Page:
Characterizing healthcare quality in the community pharmacy setting: Insights from a focus group study

Devina Halsall, Peter R. Noyce, Darren M. Ashcroft

    Research output: Contribution to journalArticlepeer-review


    Background: There is currently no common frame of reference defining community pharmacy quality. It can therefore be difficult to know whether the provision of care meets minimum standards and how to improve quality of care. Objective: The aim of this research was to develop a conceptual framework characterizing healthcare quality in the community pharmacy setting. Methods: Ten focus group discussions with 47 participants were conducted across the northwest of England, United Kingdom. All participants had experiences of health care provided by community pharmacies and included patients and their carers, pharmacists and pharmacy staff, and National Health Service staff who commissioned pharmacy services. Constant comparative analysis was used to analyze the verbatim transcripts. Results: Community pharmacy quality can be conceptualized as dynamic with 3 interdependent dimensions. Each dimension was associated with structures, processes, and outcomes. The first dimension (accessibility) emphasized that in addition to patients requiring access to the available services, medicines, and health care advice, it was equally important for pharmacy personnel to have access to adequate structures to provide quality health care. The second dimension (effectiveness) highlighted a shift away from simply supplying medicines to supplying medicines appropriately, from passively providing services and information to individualizing advice to achieve intended outcomes, and from having structures available to using them purposefully to achieve outcomes. The third dimension (positive perceptions of the experience) enabled patients and carers to better care for themselves and for others, and it influenced future access. At the same time, when pharmacy personnel believed themselves to be valued and that they had done a good job, they felt motivated to continue to provide high-quality care. Conclusions: All 3 dimensions should be considered when the term quality is used in the context of community pharmacy. This research can be used as a springboard for similar studies in other sectors or jurisdictions wishing to characterize quality for their health care services. In particular, this research provides a common frame of reference for those interested in the provision and assessment of quality health care from community pharmacies. © 2012 Elsevier Inc.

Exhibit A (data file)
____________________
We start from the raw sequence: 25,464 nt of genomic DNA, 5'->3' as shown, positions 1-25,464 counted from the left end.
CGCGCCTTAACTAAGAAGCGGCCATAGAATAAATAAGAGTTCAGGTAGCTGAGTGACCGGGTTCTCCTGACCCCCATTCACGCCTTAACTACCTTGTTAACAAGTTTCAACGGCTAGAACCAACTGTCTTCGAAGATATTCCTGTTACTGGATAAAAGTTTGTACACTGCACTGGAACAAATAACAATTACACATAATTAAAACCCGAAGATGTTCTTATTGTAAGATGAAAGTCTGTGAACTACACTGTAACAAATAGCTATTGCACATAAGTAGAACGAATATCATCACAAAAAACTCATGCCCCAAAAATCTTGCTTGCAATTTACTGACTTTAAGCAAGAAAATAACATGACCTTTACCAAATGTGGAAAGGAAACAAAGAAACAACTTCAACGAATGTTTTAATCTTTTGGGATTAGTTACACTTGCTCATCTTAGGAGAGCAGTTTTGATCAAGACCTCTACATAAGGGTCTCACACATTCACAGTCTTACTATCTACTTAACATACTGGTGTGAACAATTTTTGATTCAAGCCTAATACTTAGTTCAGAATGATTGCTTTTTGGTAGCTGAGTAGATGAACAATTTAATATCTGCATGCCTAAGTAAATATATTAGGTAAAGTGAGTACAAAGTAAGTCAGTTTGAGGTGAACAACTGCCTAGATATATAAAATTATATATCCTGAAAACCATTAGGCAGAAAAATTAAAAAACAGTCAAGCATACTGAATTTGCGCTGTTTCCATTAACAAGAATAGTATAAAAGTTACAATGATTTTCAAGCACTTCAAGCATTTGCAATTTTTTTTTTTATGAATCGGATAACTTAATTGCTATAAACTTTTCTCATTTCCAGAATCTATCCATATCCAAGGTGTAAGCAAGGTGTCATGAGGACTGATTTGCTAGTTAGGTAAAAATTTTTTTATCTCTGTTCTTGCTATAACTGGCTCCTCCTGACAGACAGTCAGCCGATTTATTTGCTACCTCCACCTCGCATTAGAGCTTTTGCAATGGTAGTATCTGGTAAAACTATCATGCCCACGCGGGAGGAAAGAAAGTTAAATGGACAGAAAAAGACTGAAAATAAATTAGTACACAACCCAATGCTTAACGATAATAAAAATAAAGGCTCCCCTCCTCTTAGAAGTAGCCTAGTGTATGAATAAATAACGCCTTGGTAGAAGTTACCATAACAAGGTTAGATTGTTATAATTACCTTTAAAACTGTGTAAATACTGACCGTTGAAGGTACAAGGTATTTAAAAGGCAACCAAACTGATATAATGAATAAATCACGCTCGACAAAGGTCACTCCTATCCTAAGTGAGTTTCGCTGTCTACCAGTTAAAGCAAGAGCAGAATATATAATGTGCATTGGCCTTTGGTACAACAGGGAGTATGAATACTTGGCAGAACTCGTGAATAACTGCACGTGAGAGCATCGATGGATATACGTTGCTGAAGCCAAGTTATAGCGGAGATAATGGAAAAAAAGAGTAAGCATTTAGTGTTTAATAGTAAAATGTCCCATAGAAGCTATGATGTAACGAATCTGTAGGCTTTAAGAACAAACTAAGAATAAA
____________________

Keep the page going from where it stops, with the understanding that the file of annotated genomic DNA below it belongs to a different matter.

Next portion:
Original languageEnglish
    Pages (from-to)360-370
    Number of pages10
    JournalResearch in Social and Administrative Pharmacy
    Issue number5
    Publication statusPublished - Sept 2012


    • Community pharmacy
    • Focus groups
    • Quality


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